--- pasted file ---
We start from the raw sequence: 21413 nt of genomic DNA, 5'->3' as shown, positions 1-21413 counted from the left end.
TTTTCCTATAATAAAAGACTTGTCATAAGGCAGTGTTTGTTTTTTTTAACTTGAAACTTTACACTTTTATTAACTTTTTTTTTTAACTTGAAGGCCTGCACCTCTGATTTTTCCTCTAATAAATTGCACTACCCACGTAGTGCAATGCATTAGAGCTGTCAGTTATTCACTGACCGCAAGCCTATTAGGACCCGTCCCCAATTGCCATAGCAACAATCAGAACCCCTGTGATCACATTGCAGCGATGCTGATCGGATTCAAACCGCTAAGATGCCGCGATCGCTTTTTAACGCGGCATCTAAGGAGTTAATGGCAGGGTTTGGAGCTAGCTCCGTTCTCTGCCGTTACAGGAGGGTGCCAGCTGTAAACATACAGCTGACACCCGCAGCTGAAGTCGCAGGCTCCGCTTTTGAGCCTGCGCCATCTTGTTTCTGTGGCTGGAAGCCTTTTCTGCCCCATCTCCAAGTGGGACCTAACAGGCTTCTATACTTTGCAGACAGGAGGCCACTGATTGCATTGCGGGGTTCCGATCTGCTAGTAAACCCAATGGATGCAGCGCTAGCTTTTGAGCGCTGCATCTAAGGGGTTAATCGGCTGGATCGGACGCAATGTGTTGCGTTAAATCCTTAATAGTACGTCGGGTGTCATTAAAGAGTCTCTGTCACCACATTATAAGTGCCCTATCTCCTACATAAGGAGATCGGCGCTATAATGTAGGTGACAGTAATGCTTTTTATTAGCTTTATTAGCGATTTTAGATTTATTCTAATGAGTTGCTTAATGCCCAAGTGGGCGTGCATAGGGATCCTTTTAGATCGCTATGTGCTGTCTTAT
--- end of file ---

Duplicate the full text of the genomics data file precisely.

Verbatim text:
We start from the raw sequence: 21413 nt of genomic DNA, 5'->3' as shown, positions 1-21413 counted from the left end.
TTTTCCTATAATAAAAGACTTGTCATAAGGCAGTGTTTGTTTTTTTTAACTTGAAACTTTACACTTTTATTAACTTTTTTTTTTAACTTGAAGGCCTGCACCTCTGATTTTTCCTCTAATAAATTGCACTACCCACGTAGTGCAATGCATTAGAGCTGTCAGTTATTCACTGACCGCAAGCCTATTAGGACCCGTCCCCAATTGCCATAGCAACAATCAGAACCCCTGTGATCACATTGCAGCGATGCTGATCGGATTCAAACCGCTAAGATGCCGCGATCGCTTTTTAACGCGGCATCTAAGGAGTTAATGGCAGGGTTTGGAGCTAGCTCCGTTCTCTGCCGTTACAGGAGGGTGCCAGCTGTAAACATACAGCTGACACCCGCAGCTGAAGTCGCAGGCTCCGCTTTTGAGCCTGCGCCATCTTGTTTCTGTGGCTGGAAGCCTTTTCTGCCCCATCTCCAAGTGGGACCTAACAGGCTTCTATACTTTGCAGACAGGAGGCCACTGATTGCATTGCGGGGTTCCGATCTGCTAGTAAACCCAATGGATGCAGCGCTAGCTTTTGAGCGCTGCATCTAAGGGGTTAATCGGCTGGATCGGACGCAATGTGTTGCGTTAAATCCTTAATAGTACGTCGGGTGTCATTAAAGAGTCTCTGTCACCACATTATAAGTGCCCTATCTCCTACATAAGGAGATCGGCGCTATAATGTAGGTGACAGTAATGCTTTTTATTAGCTTTATTAGCGATTTTAGATTTATTCTAATGAGTTGCTTAATGCCCAAGTGGGCGTGCATAGGGATCCTTTTAGATCGCTATGTGCTGTCTTAT